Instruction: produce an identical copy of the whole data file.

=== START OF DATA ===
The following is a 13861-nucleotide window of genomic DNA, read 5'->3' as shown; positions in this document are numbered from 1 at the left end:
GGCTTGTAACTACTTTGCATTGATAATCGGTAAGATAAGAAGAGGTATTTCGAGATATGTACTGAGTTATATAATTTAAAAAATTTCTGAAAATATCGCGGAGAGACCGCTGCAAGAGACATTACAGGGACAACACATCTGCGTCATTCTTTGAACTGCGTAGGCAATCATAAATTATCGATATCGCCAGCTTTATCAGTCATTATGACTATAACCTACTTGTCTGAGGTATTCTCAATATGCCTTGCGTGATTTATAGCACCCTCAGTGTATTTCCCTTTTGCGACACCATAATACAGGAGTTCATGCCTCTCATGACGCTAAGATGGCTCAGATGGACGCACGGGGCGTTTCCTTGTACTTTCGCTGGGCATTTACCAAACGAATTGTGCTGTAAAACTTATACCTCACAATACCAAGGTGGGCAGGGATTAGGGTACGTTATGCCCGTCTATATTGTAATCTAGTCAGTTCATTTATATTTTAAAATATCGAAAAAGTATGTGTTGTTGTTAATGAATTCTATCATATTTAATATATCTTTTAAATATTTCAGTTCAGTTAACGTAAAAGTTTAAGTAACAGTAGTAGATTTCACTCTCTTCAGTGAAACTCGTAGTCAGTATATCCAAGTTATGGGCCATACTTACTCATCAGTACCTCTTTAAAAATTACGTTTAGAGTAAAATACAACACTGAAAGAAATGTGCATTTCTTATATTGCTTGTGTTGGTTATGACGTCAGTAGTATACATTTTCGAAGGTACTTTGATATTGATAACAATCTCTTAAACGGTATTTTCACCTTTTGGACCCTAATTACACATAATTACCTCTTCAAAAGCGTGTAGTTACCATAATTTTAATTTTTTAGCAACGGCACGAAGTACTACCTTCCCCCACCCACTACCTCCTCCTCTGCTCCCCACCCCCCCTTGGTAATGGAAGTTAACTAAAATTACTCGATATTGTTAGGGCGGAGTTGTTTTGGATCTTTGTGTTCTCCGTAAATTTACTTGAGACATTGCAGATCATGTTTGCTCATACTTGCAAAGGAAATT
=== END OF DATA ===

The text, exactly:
The following is a 13861-nucleotide window of genomic DNA, read 5'->3' as shown; positions in this document are numbered from 1 at the left end:
GGCTTGTAACTACTTTGCATTGATAATCGGTAAGATAAGAAGAGGTATTTCGAGATATGTACTGAGTTATATAATTTAAAAAATTTCTGAAAATATCGCGGAGAGACCGCTGCAAGAGACATTACAGGGACAACACATCTGCGTCATTCTTTGAACTGCGTAGGCAATCATAAATTATCGATATCGCCAGCTTTATCAGTCATTATGACTATAACCTACTTGTCTGAGGTATTCTCAATATGCCTTGCGTGATTTATAGCACCCTCAGTGTATTTCCCTTTTGCGACACCATAATACAGGAGTTCATGCCTCTCATGACGCTAAGATGGCTCAGATGGACGCACGGGGCGTTTCCTTGTACTTTCGCTGGGCATTTACCAAACGAATTGTGCTGTAAAACTTATACCTCACAATACCAAGGTGGGCAGGGATTAGGGTACGTTATGCCCGTCTATATTGTAATCTAGTCAGTTCATTTATATTTTAAAATATCGAAAAAGTATGTGTTGTTGTTAATGAATTCTATCATATTTAATATATCTTTTAAATATTTCAGTTCAGTTAACGTAAAAGTTTAAGTAACAGTAGTAGATTTCACTCTCTTCAGTGAAACTCGTAGTCAGTATATCCAAGTTATGGGCCATACTTACTCATCAGTACCTCTTTAAAAATTACGTTTAGAGTAAAATACAACACTGAAAGAAATGTGCATTTCTTATATTGCTTGTGTTGGTTATGACGTCAGTAGTATACATTTTCGAAGGTACTTTGATATTGATAACAATCTCTTAAACGGTATTTTCACCTTTTGGACCCTAATTACACATAATTACCTCTTCAAAAGCGTGTAGTTACCATAATTTTAATTTTTTAGCAACGGCACGAAGTACTACCTTCCCCCACCCACTACCTCCTCCTCTGCTCCCCACCCCCCCTTGGTAATGGAAGTTAACTAAAATTACTCGATATTGTTAGGGCGGAGTTGTTTTGGATCTTTGTGTTCTCCGTAAATTTACTTGAGACATTGCAGATCATGTTTGCTCATACTTGCAAAGGAAATT